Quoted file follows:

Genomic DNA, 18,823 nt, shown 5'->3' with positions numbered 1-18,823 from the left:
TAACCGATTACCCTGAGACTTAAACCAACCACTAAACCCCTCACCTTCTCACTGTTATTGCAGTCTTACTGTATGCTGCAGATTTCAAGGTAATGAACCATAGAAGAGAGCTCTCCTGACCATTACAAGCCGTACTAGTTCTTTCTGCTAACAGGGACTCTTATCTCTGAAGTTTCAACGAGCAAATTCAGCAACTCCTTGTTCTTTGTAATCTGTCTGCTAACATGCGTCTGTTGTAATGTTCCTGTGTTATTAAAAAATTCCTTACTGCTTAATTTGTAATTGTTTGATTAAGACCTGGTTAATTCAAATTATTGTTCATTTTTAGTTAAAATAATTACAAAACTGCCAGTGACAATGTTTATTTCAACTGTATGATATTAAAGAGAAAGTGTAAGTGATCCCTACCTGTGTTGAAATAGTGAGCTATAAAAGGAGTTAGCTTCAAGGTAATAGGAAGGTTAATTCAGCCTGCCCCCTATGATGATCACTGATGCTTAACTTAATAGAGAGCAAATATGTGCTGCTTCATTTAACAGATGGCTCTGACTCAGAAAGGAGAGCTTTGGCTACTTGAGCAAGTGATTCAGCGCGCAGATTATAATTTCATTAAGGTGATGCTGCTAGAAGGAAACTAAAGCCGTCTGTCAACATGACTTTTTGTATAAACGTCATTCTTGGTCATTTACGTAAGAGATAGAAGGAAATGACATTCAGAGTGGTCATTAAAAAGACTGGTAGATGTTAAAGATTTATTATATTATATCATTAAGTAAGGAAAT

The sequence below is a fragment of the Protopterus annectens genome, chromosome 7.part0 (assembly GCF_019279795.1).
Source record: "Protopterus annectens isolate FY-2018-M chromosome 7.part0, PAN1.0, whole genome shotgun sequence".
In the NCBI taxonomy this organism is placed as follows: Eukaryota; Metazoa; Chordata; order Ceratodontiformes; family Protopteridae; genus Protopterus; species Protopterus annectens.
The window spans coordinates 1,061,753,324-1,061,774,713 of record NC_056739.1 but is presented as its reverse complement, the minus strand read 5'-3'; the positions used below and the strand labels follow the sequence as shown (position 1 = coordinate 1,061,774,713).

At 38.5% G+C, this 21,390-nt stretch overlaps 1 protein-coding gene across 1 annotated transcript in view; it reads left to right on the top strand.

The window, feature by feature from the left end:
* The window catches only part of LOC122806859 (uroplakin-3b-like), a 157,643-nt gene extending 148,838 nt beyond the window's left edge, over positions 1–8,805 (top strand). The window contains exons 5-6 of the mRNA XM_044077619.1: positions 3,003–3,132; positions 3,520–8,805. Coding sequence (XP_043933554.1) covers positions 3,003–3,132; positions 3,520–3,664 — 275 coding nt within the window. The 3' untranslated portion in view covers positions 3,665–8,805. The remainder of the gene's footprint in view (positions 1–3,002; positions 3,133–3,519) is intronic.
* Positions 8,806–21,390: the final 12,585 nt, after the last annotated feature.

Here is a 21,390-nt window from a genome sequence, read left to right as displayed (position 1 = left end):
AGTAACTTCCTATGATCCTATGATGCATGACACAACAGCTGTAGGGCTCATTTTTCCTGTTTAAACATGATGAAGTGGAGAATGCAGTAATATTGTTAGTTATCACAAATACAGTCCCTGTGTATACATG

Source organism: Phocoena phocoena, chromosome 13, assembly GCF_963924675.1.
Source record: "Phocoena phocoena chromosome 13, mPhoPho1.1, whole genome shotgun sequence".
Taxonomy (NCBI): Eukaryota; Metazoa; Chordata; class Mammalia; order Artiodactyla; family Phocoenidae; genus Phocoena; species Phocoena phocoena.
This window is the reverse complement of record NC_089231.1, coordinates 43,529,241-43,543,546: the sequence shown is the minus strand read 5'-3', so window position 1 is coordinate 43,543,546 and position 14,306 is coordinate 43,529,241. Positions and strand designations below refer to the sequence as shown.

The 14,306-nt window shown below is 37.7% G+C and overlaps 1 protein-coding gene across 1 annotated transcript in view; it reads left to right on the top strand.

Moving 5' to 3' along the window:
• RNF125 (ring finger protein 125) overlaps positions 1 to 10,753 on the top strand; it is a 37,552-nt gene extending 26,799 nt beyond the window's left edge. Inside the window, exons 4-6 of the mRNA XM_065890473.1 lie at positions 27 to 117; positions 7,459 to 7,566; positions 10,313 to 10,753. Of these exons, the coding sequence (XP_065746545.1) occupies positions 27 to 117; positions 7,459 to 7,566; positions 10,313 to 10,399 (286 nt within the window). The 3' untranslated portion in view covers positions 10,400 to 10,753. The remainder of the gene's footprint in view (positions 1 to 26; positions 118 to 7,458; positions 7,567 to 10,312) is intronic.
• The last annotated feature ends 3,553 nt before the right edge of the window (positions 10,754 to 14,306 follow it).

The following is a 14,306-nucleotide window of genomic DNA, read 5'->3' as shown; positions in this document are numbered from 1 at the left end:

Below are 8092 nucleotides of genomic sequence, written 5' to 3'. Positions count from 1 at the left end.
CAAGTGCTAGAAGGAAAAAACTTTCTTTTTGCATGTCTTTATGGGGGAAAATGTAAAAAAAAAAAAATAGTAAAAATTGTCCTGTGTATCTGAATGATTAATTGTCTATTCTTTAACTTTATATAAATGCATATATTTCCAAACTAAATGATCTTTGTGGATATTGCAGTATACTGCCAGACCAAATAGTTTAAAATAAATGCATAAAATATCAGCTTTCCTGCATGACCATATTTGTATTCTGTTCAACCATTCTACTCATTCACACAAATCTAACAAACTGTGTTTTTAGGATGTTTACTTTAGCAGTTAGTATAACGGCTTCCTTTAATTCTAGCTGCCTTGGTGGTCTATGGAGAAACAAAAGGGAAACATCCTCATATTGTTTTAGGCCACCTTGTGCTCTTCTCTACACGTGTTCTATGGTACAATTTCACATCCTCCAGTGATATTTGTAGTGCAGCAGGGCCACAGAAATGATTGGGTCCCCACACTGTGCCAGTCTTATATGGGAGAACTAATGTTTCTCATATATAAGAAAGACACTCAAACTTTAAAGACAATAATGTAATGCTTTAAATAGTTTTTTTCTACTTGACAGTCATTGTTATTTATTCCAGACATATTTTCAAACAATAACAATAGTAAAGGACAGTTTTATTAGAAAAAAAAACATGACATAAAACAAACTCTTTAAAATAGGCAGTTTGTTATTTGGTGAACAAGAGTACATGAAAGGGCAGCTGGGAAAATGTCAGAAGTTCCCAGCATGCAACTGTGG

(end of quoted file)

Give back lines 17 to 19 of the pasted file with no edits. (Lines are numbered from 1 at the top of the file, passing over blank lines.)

The 14,306-nt window shown below is 37.7% G+C and overlaps 1 protein-coding gene across 1 annotated transcript in view; it reads left to right on the top strand.

Moving 5' to 3' along the window:
• RNF125 (ring finger protein 125) overlaps positions 1 to 10,753 on the top strand; it is a 37,552-nt gene extending 26,799 nt beyond the window's left edge. Inside the window, exons 4-6 of the mRNA XM_065890473.1 lie at positions 27 to 117; positions 7,459 to 7,566; positions 10,313 to 10,753. Of these exons, the coding sequence (XP_065746545.1) occupies positions 27 to 117; positions 7,459 to 7,566; positions 10,313 to 10,399 (286 nt within the window). The 3' untranslated portion in view covers positions 10,400 to 10,753. The remainder of the gene's footprint in view (positions 1 to 26; positions 118 to 7,458; positions 7,567 to 10,312) is intronic.